Letter #47

Content Warning: verbal/emotional/physical abuse, parental trauma, self-worth issues, narcissistic personality disorder


I didn’t know I was abused.


I had what a lot of people would consider a lovely childhood. My parents were married and both employed. We had a home, celebrated holidays and birthdays together, and took vacations. I had grandparents and extended family that I knew and who nurtured me throughout my childhood. From the outside, my life looked great. And I would have told you that it was great.


But my mother is a narcissist.


I have had unrealistic expectations placed on me for as long as I can remember. Mostly appearance-related, as is common with narcissists, but also accomplishment-related.


I can remember being 6 years old and wearing a size 6X instead of just a 6 (this was before other terms like “husky” were used) and feeling a deep shame that I was fat.


I remember being so embarrassed about shaving my legs that I physically couldn’t speak about it. My mother got angry. She dragged me into the bathroom by my arm and shouted the basics of shaving at me while angrily shaving her own legs. Shaving cream was flying, she was shaking the razor in my face, and finally, shoved the supplies at me and stormed away. (When I told my husband this story, he cried.)


It was the same with my period. I had to tell her I had started my period. She was nice at first, and then later asked me how it was going. Again, I was so embarrassed and ashamed, I froze and could not talk. She rolled her eyes, threw up her hands, and never asked me another question about it.


She withheld food. Mostly sweets. She would give my brother larger portions of food, yelling and screaming if I made a comment.


She withheld money. When I went to college, I was put on an impossibly small budget, forcing me to ask for money and explain what I needed and why. She did this into adulthood, promising to pay for things (e.g., airplane tickets) and then never following through.


I have always suffered–and I still suffer–from thoughts and feelings that I am not good enough.


I have since learned that all of these, and more, are classic signs of narcissistic abuse.


I did not come to this realization until I was in my thirties. The catalyst was me becoming a mother myself. Once I had my children, I felt unconditional love toward them. It was only then that I realized I had never been given that kind of love.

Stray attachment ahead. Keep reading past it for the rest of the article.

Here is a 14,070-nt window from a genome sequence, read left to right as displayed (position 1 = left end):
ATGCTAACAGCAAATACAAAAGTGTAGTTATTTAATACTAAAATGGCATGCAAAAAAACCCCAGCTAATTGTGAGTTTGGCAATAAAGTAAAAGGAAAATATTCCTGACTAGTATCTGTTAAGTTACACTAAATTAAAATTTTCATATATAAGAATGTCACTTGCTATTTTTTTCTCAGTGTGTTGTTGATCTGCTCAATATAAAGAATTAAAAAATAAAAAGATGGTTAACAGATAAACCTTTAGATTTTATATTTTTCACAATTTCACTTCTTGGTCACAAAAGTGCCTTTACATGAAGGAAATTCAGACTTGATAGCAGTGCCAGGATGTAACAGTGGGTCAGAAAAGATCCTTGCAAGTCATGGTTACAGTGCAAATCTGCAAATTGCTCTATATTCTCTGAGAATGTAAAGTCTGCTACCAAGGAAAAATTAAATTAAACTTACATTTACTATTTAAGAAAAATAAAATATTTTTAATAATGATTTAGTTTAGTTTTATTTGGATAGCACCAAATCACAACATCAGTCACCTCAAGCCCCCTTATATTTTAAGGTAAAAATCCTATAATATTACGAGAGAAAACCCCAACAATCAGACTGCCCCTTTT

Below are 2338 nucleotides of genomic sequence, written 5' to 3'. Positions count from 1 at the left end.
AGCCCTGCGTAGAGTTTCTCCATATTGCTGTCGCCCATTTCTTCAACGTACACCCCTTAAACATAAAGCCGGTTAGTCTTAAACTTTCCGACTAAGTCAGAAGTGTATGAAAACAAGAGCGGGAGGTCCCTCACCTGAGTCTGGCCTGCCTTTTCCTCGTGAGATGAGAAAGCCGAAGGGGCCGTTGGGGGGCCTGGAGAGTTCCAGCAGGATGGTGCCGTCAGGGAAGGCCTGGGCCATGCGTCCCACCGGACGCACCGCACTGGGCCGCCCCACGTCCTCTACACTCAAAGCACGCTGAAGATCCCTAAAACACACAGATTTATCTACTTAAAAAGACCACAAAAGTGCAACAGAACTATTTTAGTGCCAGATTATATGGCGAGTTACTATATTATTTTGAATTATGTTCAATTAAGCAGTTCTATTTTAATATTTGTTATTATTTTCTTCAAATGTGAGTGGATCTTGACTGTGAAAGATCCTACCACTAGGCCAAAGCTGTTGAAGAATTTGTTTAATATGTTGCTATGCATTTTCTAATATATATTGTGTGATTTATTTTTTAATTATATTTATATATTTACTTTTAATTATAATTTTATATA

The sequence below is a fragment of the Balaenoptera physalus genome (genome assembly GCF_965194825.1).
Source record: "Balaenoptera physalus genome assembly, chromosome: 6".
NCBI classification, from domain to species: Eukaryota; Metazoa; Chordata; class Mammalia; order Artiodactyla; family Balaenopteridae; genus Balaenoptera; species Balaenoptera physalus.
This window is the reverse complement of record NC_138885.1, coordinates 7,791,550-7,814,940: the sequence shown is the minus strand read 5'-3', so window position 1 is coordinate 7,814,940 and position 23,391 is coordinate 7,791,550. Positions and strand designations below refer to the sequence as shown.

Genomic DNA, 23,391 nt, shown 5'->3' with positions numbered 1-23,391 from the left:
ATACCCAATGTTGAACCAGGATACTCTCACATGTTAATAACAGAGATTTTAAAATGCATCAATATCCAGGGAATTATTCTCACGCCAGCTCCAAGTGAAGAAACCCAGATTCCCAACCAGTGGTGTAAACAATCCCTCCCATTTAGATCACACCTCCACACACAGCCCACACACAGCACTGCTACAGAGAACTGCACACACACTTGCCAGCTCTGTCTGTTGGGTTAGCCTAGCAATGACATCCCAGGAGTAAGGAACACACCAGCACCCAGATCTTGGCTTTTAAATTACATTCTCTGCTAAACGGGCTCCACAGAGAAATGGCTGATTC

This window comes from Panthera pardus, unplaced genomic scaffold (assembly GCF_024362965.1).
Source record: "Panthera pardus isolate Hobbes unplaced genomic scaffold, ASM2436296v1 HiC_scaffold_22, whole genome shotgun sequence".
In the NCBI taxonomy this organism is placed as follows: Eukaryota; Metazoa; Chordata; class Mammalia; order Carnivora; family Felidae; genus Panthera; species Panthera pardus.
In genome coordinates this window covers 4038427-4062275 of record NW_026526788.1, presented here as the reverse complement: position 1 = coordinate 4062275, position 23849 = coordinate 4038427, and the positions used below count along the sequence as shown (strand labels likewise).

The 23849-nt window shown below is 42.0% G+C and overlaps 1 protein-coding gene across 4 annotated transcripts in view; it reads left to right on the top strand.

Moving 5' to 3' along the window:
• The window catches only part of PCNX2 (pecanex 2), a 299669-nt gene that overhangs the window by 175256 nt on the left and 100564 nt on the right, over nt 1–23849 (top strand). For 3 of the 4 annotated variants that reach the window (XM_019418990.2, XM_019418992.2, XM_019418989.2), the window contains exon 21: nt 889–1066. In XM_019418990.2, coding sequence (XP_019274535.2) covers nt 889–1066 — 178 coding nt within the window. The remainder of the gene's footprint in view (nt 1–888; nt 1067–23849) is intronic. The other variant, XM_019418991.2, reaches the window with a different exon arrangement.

She started to do it to my children.


As any mother knows, you’ll do anything to protect your children.


I sought therapy. I tried boundaries. I tried talking to her. I tried “gray rock.” I didn’t want to cut off contact, but I knew that I was quickly running out of options.


Then, she divorced my dad in a spectacularly dramatic fashion. She moved everything out of the house while he was away, having planned it for weeks. She cataloged all of their belongings. She hired a lawyer. She hid things at friends’ houses. She took family photos and heirlooms. My dad had to call the police twice, that I know of, because of her behavior.


She then sent me a letter essentially ending our relationship. She was angry with me at the time. By then, I knew it was narcissistic rage, and I was able to take it less personally. She wrote to me outlining all the reasons I am terrible and had caused her irreparable heartache. She ended it by stating that I am unable to engage in an adult relationship, so she would no longer have any relationship with me. The last words in her letter were, “I’m out.” (My best friend read the letter, cried, and told me never to read it. My husband did the same thing.)


I have had no contact with her since then, which was about four years ago. 


I have never, in my entire life, felt better.


She continues to try to contact my children. At first, I would read the letters before giving them to the kids, and I would give them the gifts. That is, until this last set of gifts came with letters full of shaming and guilt, that were clearly meant for me. I have since, and will forever, throw anything else she sends in the trash.


I live in constant worry of what she will do next to try to hurt me or my children, and the only relief I will have is when she dies.


I realize that a lot of this sounds off the wall to most people. Most people have a mother who loves them unconditionally, and these feelings are unfathomable to them. However, if any of this resonates with you, please know you are not alone. Children of narcissistic mothers, especially daughters like me, suffer in silence and solitude, filled with guilt and shame.


You are not alone; it is not your fault, and you are good enough.


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